Thursday, March 08, 2012

A dream come true for journo, artist


A DREAM comes true for journalist and artist, Joycelin Leahy, when her  new art gallery, Beyond Pacific Art, featuring Papua New Guinea and Pacific art,  opens in Brisbane on March 17, The National reports.

 The gallery is located 20 minutes from Brisbane.
Owner, arts entrepreneur Joycelin Leahy from Wagang village in Lae, says it will be the first time a gallery is opened in Australia to exclusively retail and promote PNG and Pacific arts.
Beyond Pacific Art (BPA) was originally established in PNG as Beyond Art by journalist and artist, Joycelin Leahy,  in 1991.

Joycelin Leahy

 It was a place for art retail and exhibition, providing the only retail gallery for PNG artists.
From its simple beginnings, BPA grew into a multi-facetted business for art, culture, and heritage projects and art advice.
BPA was also a manufacturer of PNG prints, local textile and furnishings.
Under clothing label KalemKollections, BPA set a new trend in PNG for corporate uniforms with indigenous art motifs.

 Suki baskets will be among other PNG and Pacific crafts to be sold at the gallery

Meri Simbu - artwork by Joycelin Leahy

Infinity - artwork by James Mason Lee, Fijian artist

 On interior and architectural work, BPA was responsible for wall features and wood carvings in the Bank of PNG.
BPA also sponsored and assisted in producing a number of major art shows for the Miss PNG Quest and PNG Red cross; the annual Waigani Art show; PNG Manufacturer’s show;  and Department of Trade and Industry business events and trade fairs.
BPA represented PNG internationally in the Festival of Pacific Art and World Festival for Island cultures.
In 2004, Leahy relocated to Brisbane to pursue a masters in museum studies.
 While studying, she continued her work in promoting handicrafts and contemporary arts of PNG and the Pacific Islands.
She wrote her thesis on how climate change affects intangible cultures in the Pacific Islands.
Her case study area was Tami Islands, in her home province of Morobe.
 With her business knowledge in the arts and, her traditional knowledge, she was regularly consulted on a number of reports and studies on cultural industries in PNG and the Pacific Islands through the Secretariat of Pacific Community and the Pacific Islands Trade and Invest.
Her interest remained in promoting sustainable cultural industries in PNG and the Pacific islands in order to protect and preserve intangible cultures such as language, dance, music, weaving and painting.
While completing her masters, she created Pacific Storms, a contemporary art exhibition in Australia which features key works from Pacific islanders.
“Pacific Storms is known as the only art exhibition that attracts the largest collection of contemporary artworks and the highest number of indigenous Pacific Island artists to Australia,” she said.
“Pacific Storms creates awareness on how climate change, globalisation and other contemporary issues affect Pacific Island cultures.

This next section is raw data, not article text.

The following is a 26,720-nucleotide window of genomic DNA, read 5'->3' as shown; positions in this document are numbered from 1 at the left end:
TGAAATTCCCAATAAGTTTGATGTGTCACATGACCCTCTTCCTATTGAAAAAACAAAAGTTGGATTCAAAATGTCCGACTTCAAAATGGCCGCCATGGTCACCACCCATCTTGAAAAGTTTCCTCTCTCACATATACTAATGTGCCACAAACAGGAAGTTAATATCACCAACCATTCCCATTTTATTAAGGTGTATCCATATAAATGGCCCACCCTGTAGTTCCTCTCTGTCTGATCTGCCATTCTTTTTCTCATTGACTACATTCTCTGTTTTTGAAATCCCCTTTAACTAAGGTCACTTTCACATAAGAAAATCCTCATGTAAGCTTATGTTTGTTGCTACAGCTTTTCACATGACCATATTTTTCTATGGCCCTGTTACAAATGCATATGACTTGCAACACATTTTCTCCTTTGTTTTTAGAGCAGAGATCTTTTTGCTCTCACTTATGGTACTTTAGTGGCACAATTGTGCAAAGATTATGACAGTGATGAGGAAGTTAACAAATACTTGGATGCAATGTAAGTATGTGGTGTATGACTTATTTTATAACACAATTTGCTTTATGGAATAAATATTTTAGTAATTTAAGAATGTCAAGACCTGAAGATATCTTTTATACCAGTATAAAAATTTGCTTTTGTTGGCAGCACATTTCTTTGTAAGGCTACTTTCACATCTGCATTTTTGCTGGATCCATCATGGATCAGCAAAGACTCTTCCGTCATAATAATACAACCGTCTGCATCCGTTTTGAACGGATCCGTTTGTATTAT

“The exhibition shows contemporary artwork whilst combining performances, music, story-telling, food and other intangible skills of the Pacific people.
“This first exhibition in Bundaberg Regional Art Gallery, Queensland, attracted over 4, 000 people and later in Brisbane city, 12,000 people visited the show.
“It was opened by rugby legend Mal Meninga. “
The third Pacific Storms, with new artwork, curated by Leahy was shown to over 3, 000 in Logan Art Gallery from May to June last year.
“Pacific Storms 2013 has been invited to show in Pacific Islands Ethnic Art Museum in Los Angeles,” Leahy says.
There were three publications from Pacific Storms.
In addition, Leahy under Beyond Pacific Art was a major contributor to the 2009 Festival of Pacific Arts Report.
“This consultation project was undertaken to evaluate the festival and make recommendations on how it could be improved with economic benefits to the 27 Pacific islands state and territories,” she says.
“It was sponsored by UNESCO and SPC.
“Beyond Pacific Art’s current task is to build capacity for weaving and handicraft export in the mine closure project areas: Suki, Fly and Gogodala as well as Middle Fly.
“Under the Women and Children’s Plan 2009-2019, aimed at empowering and increasing women’s participation in social and economic development in the region, women leaders in the trust region undergo capacity building skills and learn how to transit from traditional to commercial production for income.
“The workshops will lead to local, national and international exhibitions to promote the region’s art, culture and heritage in order to generate other income opportunities.”
Beyond Pacific Art’s role covered a large field of expertise in arts, heritage and culture.
This is due to Leahy’s own traditional knowledge, qualification, local and international art knowledge, her own art skills and her large network consisting of artists, the grassroots, government and the private sector in PNG and the Pacific.
Contact: Joyce­lin Leahy, 23 Lather Rd, Bellbowrie. QLD 4070. Australia

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